|American biotech company Moderna said on Monday its vaccine appears to 94.5 per cent effective, according to preliminary data from the company’s ongoing study.
A week ago, Pfizer Inc. announced its own COVID-19 vaccine appeared effective — news that puts both companies on track to seek permission within weeks for emergency use in the U.S. The Canadian government struck deals with both companies in the event their vaccines gets approval, securing a firm commitment for 20 million doses with respect to Moderna.
Moderna acknowledged the protection rate might change as more COVID-19 infections are detected in its study involving 30,000 volunteers. The main side-effects noticed so far were fatigue, muscle aches and injection-site pain after the vaccine’s second dose, at rates characterized as more common than with flu shots but on par with the shingles vaccine.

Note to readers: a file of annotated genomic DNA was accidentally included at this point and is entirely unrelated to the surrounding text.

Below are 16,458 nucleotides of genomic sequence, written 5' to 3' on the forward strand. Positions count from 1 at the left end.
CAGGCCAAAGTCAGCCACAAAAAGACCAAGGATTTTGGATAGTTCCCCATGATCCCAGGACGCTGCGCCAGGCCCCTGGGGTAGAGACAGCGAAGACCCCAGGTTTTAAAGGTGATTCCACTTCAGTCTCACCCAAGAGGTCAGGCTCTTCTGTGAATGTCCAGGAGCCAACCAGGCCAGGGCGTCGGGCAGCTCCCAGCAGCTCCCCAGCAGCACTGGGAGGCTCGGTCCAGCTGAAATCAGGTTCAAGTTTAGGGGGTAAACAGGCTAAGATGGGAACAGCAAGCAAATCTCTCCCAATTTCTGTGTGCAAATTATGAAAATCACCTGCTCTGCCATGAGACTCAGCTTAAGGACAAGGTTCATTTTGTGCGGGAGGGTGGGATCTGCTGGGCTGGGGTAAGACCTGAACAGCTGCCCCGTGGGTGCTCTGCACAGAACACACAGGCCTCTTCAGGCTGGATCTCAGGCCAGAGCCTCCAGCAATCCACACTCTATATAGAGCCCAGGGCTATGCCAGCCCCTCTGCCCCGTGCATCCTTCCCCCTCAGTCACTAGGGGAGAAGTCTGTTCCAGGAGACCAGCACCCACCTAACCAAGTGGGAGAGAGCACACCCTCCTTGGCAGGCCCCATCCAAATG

The vaccine works to fend off the virus in a similar way as Pfizer’s, and both require people to get two shots, several weeks apart. But while Pfizer’s shots require long-term storage at ultra-cold temperatures, Moderna says regular freezer temperatures will suffice for its vaccine.
CBC News spoke to Montreal epidemiologist Dr. Christopher Labos about the preliminary Moderna data and how the vaccine works to combat the virus.